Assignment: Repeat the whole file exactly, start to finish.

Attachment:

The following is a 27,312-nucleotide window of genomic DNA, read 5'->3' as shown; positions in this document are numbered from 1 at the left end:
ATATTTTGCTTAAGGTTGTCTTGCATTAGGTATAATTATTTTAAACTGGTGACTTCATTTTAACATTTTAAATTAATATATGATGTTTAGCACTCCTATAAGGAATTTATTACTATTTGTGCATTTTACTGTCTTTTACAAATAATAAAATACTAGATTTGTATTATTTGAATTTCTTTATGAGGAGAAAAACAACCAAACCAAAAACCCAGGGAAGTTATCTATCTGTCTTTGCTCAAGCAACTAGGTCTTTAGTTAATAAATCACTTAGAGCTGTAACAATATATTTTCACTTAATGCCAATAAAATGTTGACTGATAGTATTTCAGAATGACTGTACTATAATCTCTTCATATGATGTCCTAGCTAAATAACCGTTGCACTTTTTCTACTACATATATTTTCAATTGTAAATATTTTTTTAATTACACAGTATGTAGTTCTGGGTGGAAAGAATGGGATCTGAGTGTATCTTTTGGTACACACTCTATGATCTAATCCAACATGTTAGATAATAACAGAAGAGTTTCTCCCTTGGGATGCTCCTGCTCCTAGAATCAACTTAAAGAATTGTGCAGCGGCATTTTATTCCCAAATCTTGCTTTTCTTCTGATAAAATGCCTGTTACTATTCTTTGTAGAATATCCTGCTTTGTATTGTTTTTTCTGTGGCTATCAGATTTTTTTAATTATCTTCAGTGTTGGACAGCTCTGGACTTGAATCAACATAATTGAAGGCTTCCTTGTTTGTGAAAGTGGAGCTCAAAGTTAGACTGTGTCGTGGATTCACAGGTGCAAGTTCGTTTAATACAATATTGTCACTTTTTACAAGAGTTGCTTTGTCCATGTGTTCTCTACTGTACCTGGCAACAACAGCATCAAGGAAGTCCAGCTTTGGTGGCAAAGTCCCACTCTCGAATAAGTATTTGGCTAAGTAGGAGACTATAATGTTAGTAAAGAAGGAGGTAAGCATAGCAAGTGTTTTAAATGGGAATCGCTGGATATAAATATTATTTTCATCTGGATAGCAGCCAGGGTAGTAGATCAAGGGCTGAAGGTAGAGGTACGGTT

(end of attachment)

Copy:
The following is a 27,312-nucleotide window of genomic DNA, read 5'->3' as shown; positions in this document are numbered from 1 at the left end:
ATATTTTGCTTAAGGTTGTCTTGCATTAGGTATAATTATTTTAAACTGGTGACTTCATTTTAACATTTTAAATTAATATATGATGTTTAGCACTCCTATAAGGAATTTATTACTATTTGTGCATTTTACTGTCTTTTACAAATAATAAAATACTAGATTTGTATTATTTGAATTTCTTTATGAGGAGAAAAACAACCAAACCAAAAACCCAGGGAAGTTATCTATCTGTCTTTGCTCAAGCAACTAGGTCTTTAGTTAATAAATCACTTAGAGCTGTAACAATATATTTTCACTTAATGCCAATAAAATGTTGACTGATAGTATTTCAGAATGACTGTACTATAATCTCTTCATATGATGTCCTAGCTAAATAACCGTTGCACTTTTTCTACTACATATATTTTCAATTGTAAATATTTTTTTAATTACACAGTATGTAGTTCTGGGTGGAAAGAATGGGATCTGAGTGTATCTTTTGGTACACACTCTATGATCTAATCCAACATGTTAGATAATAACAGAAGAGTTTCTCCCTTGGGATGCTCCTGCTCCTAGAATCAACTTAAAGAATTGTGCAGCGGCATTTTATTCCCAAATCTTGCTTTTCTTCTGATAAAATGCCTGTTACTATTCTTTGTAGAATATCCTGCTTTGTATTGTTTTTTCTGTGGCTATCAGATTTTTTTAATTATCTTCAGTGTTGGACAGCTCTGGACTTGAATCAACATAATTGAAGGCTTCCTTGTTTGTGAAAGTGGAGCTCAAAGTTAGACTGTGTCGTGGATTCACAGGTGCAAGTTCGTTTAATACAATATTGTCACTTTTTACAAGAGTTGCTTTGTCCATGTGTTCTCTACTGTACCTGGCAACAACAGCATCAAGGAAGTCCAGCTTTGGTGGCAAAGTCCCACTCTCGAATAAGTATTTGGCTAAGTAGGAGACTATAATGTTAGTAAAGAAGGAGGTAAGCATAGCAAGTGTTTTAAATGGGAATCGCTGGATATAAATATTATTTTCATCTGGATAGCAGCCAGGGTAGTAGATCAAGGGCTGAAGGTAGAGGTACGGTT